Today marks the 204th anniversary of the birth of Charles Robert Darwin. In the 74,510 days since Darwin's birth, our growing understanding of life has given us remarkable ways to view our place in the universe. One aspect of that understanding that particularly fascinates me is our kinship with all living creatures. What an exciting way to think about the natural world!
The scientific pursuit of truth involves the acquisition of data and evidence to support propositions. We need not "believe" a scientific proposition. If data and evidence don't exist to support a given proposition, that proposition won't be accepted as a description of nature. Scientists go where the evidence takes us, and we do not fear overturning previously-held ideas. We continually try to falsify claims; failure to do so for a particular claim leads us to the conclusion that that claim glimpses a truth in nature. We accept what we find whether we like the results or not. Removing confirmation bias and solipsism is not always easy, but good science requires it. Galileo Galilei supposedly said "eppur si muove" prior to the Inquisition. Most likely apocryphal, "and yet it moves," in reference to the Earth's motion around the sun, the remark is now used to get the point across that our beliefs are irrelevant when it comes to data and evidence acquired through scientific inquiry.
The evidence to support evolution is overwhelming. It does not require "belief," even though people are often asked if they "believe" in evolution. Denying evolution is tantamount to denying, for example, what we know about gravity. A Gallup Poll published last year (click here for the story) reveals an embarrassing low percentage of US citizens who accept the scientific claims associated with evolution. A 2006 article in Science showed public acceptance of evolution in the US to be next to last among the 34 countries surveyed (click here for the country chart). The richest country in human history with the ability to provide public education to its citizens should be chagrined by its lack of scientific literacy, especially given that On the Origin of Species was published almost 154 years ago.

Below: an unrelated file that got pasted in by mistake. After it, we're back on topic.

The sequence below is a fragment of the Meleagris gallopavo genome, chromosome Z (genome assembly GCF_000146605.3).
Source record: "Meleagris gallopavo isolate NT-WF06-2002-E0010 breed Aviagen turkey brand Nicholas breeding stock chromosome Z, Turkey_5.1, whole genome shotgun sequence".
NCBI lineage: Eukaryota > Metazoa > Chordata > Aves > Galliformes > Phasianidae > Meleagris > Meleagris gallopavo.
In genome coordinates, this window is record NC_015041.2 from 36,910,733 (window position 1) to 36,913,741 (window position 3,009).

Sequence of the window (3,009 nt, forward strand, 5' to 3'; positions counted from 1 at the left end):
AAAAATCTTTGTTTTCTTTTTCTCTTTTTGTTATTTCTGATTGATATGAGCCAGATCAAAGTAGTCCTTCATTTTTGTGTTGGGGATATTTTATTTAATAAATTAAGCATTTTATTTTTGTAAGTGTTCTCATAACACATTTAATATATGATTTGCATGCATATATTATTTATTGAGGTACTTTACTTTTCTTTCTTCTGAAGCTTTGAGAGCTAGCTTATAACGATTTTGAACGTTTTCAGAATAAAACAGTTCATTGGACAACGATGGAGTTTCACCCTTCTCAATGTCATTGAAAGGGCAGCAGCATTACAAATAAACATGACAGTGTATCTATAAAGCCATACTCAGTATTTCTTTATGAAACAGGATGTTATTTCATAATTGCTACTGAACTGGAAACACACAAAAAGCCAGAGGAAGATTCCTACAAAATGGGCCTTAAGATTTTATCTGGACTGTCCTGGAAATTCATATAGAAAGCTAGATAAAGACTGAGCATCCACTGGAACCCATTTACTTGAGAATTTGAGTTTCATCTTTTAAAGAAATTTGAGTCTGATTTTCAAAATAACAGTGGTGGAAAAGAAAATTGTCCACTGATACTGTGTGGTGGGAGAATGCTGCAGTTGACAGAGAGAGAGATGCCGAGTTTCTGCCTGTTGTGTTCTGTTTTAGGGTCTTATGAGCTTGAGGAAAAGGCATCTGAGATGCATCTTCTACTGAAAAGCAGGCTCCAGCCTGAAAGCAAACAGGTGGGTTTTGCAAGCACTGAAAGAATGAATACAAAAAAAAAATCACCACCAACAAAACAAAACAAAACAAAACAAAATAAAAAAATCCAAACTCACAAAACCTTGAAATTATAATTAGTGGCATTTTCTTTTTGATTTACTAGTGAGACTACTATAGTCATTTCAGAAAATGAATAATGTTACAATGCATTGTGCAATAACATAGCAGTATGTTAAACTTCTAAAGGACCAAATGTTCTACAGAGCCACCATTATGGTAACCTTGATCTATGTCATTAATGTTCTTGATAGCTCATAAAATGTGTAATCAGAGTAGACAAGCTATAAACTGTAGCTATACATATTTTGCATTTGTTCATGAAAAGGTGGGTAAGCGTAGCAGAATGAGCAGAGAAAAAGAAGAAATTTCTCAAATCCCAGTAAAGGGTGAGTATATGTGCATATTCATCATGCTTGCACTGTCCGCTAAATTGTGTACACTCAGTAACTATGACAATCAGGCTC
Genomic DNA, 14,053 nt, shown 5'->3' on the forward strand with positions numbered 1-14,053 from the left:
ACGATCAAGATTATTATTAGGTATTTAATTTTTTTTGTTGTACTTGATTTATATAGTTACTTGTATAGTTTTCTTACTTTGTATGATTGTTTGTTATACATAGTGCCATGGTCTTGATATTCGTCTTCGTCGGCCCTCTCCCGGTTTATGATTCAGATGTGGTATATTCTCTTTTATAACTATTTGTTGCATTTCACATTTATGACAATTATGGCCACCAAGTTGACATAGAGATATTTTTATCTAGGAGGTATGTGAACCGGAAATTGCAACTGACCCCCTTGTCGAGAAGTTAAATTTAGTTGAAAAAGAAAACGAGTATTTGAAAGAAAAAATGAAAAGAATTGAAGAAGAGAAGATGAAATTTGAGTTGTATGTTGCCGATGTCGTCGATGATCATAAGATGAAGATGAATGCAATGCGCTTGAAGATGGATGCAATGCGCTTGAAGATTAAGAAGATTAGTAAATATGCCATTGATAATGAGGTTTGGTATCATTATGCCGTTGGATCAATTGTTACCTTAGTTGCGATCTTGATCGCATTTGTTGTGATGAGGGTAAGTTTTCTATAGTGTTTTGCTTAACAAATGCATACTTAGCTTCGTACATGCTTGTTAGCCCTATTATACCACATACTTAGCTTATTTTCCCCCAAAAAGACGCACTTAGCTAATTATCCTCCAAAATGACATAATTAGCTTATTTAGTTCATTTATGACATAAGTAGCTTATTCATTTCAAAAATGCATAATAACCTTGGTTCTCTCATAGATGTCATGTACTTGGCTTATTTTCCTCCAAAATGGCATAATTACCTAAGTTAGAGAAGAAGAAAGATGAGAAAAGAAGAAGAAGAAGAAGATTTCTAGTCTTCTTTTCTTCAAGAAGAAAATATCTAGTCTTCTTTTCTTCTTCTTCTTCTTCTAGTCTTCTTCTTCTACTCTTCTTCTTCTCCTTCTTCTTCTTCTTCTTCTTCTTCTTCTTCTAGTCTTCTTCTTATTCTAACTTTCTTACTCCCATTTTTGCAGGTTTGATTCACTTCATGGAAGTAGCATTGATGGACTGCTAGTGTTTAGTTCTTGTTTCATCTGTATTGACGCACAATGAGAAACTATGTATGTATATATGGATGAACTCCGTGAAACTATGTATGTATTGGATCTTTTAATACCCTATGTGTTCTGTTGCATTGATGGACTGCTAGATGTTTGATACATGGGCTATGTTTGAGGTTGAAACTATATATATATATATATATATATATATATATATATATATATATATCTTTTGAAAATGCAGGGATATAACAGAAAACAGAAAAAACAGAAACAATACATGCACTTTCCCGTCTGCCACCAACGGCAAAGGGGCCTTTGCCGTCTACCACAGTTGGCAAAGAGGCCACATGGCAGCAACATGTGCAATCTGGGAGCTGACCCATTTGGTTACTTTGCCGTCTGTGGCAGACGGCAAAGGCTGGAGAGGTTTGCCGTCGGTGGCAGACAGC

The good news is that days like today have meaning. We celebrate the ideas that revolutionized our understanding of the natural world. With the ever-increasing advance of technology and the spread of information, we should be hopeful that scientific literacy will improve. Darwin Day helps in this effort. People like Congressman Rush Holt of New Jersey help, too. A physicist, Holt led the effort to have today recognized as Darwin Day in the US. Kudos to Dr Holt!
If you know very little about Darwin's ideas, there are many easy-to-read books out there. I love The Greatest Show on Earth by Richard Dawkins (click here to get it). Neil Shubin's Your Inner Fish (click here to get it) is also a wonderful read with a concluding chapter that you'll want to read twice (at least!). Never feel ashamed if you are ignorant about something. Knowing everything would mean never being able to experience the thrill of learning.
Have a great Darwin Day!